- 2. Figure 1 – Experimental setup of the beam assemblage. The system of connection between beam show in Figure 2. Figure 2 – Innovative connections system by BS 1.3 Materials The basic material characteristics are summarized in Table 1. Table 1 1.3.1 Concrete The behavior of the concrete was modeled with the total strain based constitutive model which describe tensile and compressive behavior of a material with one stress-strain relationship. The non-linear concrete was considered in both tension and compression including the influence of lateral cracking on the compressive strength. In this study, within capabilities, it was chosen a “LINEAR” curve for tension softening functions based on fracture energy “CONSTA” curve (Fig. 3) for compression functions. fck Rck Ecm ν N/mm2 N/mm2 N/mm2 N/mm CONCRETE C40/50 40 50 35220 0.2 CONCRETE FOR STRATUM 30960 0.2 STEEL B450C 206000 0.3 RUBBER 500 0.4 setup of the beam-column sub- The system of connection between beams and column is Innovative connections system by BS-Italia. The basic material characteristics are summarized in The behavior of the concrete was modeled with the total which describes the tensile and compressive behavior of a material with one linear behavior of concrete was considered in both tension and compression including the influence of lateral cracking on the , within DIANA ” curve for tension racture energy and a ) for compression functions. a) b) Figure 3 –a) Tension behavior for concrete after Compression behavior for concrete after The tensile curve in DIANA fracture energy, according to Feenstra. The relationship for reduction due to lateral cracking is the model according to Vecchio & Collins 1.3.2 Steel For the reinforcement, an elastic both in tension and compression, with Von Mises yield criterion. For Steel a predefined class according to the NEN 6770 code was used, and the materials model implemented are show in Figure Figure 4 – Steel behavior. 1.3.3 Mortar and Rubber The rubber pad was modeled with a linear elastic stress strain relation. For the mortar a total strain model was used, similar to the one for concrete. 2 TWO-DIMENSIONAL The first model was developed in two dimensions. Midas FX+ for DIANA as for realize a two-dimensional modeling should be performed: definition of geometry, creation of mesh materials, assignment of properties boundary conditions, application of loads/displacements 2.1 Geometry The creation of geometry in Midas FX+ made by entering the coordinates from external files (.txt) fyk ftk N/mm2 N/mm2 450 540 a) b) Tension behavior for concrete after DIANA; b) Compression behavior for concrete after DIANA. DIANA is a formulation based on fracture energy, according to Feenstra. The relationship for reduction due to lateral cracking is the model according to Vecchio & Collins For the reinforcement, an elastic-plastic model was used both in tension and compression, with Von Mises yield criterion. For Steel a predefined class according to the NEN 6770 code was used, and the materials model implemented are show in Figure 4. The rubber pad was modeled with a linear elastic stress- For the mortar a total strain model was used, similar to the one for concrete. DIMENSIONAL MODEL The first model was developed in two dimensions. In as for DIANA v 9.3 too, to modeling the following steps creation of mesh, assignment of of properties, introduction of application of loads/displacements. creation of geometry in Midas FX+ for DIANA was made by entering the coordinates from external files (.txt) 2049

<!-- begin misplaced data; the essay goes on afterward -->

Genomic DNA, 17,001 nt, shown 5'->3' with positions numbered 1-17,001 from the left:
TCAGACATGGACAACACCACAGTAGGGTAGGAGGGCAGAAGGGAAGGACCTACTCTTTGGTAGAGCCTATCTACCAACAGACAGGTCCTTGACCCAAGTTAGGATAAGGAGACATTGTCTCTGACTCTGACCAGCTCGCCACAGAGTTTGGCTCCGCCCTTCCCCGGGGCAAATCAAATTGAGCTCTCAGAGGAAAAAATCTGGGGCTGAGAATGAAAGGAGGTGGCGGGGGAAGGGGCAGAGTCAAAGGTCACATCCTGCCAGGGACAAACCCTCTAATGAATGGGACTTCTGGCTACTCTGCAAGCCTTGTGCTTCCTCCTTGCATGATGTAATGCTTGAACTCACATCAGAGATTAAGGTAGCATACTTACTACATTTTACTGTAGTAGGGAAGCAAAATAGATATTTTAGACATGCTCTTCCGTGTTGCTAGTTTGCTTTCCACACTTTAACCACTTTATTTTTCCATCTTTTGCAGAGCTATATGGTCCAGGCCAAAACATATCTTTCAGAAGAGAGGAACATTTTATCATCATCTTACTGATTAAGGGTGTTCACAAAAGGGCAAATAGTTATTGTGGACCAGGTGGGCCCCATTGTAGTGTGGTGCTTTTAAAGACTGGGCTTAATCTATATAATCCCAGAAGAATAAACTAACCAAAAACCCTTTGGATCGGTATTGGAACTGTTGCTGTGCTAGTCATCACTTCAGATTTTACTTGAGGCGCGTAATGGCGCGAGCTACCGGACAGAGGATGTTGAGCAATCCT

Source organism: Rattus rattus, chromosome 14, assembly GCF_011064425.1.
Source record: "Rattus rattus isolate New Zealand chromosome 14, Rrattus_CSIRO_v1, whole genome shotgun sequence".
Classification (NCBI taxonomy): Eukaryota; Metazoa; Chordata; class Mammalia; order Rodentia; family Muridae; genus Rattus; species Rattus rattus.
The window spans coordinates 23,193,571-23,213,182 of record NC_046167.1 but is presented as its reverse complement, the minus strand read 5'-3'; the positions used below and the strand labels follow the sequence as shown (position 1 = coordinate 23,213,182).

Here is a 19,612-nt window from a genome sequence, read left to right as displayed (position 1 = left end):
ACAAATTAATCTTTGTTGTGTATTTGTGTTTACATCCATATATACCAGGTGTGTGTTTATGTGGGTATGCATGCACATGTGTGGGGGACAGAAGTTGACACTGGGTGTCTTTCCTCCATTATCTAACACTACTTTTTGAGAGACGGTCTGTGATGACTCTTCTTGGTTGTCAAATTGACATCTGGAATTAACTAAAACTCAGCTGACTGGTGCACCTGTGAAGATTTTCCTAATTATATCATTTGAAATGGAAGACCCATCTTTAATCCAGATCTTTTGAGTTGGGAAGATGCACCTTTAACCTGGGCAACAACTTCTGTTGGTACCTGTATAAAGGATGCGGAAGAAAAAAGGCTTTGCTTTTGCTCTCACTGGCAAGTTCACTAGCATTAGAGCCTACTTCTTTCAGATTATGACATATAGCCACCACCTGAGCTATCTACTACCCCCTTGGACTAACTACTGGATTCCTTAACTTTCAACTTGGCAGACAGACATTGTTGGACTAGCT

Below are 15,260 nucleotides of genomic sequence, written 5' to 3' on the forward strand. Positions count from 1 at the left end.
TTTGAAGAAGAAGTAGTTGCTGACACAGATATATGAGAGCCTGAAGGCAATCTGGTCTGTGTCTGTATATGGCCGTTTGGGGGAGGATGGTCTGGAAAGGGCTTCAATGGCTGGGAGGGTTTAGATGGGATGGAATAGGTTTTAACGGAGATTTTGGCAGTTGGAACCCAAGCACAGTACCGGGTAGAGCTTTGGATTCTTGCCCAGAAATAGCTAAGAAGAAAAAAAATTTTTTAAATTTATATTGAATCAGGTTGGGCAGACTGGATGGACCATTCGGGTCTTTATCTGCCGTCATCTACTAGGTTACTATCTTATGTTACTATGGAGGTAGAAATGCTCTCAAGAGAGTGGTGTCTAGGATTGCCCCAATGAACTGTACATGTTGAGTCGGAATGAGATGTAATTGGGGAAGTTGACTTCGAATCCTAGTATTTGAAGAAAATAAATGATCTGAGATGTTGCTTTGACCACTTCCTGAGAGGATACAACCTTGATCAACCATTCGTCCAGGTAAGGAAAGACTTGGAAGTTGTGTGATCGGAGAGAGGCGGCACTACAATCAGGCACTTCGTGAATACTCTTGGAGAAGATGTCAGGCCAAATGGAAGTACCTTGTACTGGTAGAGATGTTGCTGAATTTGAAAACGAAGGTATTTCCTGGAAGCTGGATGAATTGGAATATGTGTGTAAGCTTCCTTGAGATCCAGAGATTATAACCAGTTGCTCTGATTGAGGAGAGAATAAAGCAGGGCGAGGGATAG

- 3. to create points and then connecting the dots create poly-lines. In the formation of poly can create surfaces directly. 2.2 Mesh About mesh, it was chosen a discretization more refined at the connecting joint between beam and column and a coarse mesh elsewhere. Concrete, mortar, rubber steel plates where any constraints and loads were modeled by a four-node quadrilateral plane stress elements and three-node triangle plane stress elements whereas steel reinforcements were modeled by two straight truss elements. An overview of the mesh scheme is shown in 6. Figure 5 - Model with connection mortar stratum Figure 6 - Model without connection mortar stratum MODEL 2.3 Boundary conditions and loads In this work the support of beams was constraining the node in y-direction and the support of column was made by restricting the node in the x direction and in the y-direction and a concentrated horizontal force was applied at the top of the column. connecting the dots to In the formation of poly-lines DIANA About mesh, it was chosen a discretization more refined at the connecting joint between beam and column and a coarse mesh elsewhere. Concrete, mortar, rubber and loads are applied, node quadrilateral plane stress node triangle plane stress elements whereas steel reinforcements were modeled by two-node he mesh scheme is shown in Figs.5 and Model with connection mortar stratum MODEL “A” Model without connection mortar stratum – “B” In this work the support of beams was achieved by direction and the support of column was made by restricting the node in the x- direction and a concentrated horizontal force was applied at the top of the column. 2.4 Linear Analysis In any kind of structural pr case is need: Figs.7-8 and Figs. both for MODEL “A” with “B” without. Figure 7 – “A” MODEL: linear analysis 23.4 mm for 600 kN of load applied at Figure 8 – “A” MODEL: linear analysis Stress in x-direction for load of 600 kN that it was applied at the top of the column. Figure 9 – “B” MODEL: linear analysis 35.1 mm for 600 kN of load applied at the top of the column. In any kind of structural problem analysis, a first linear and Figs.9-10 show partial results mortar stratum and for Model linear analysis - top displacement of applied at the top of the column. linear analysis - zoomed view of direction for load of 600 kN that it was applied at linear analysis - top displacement of applied at the top of the column. 2050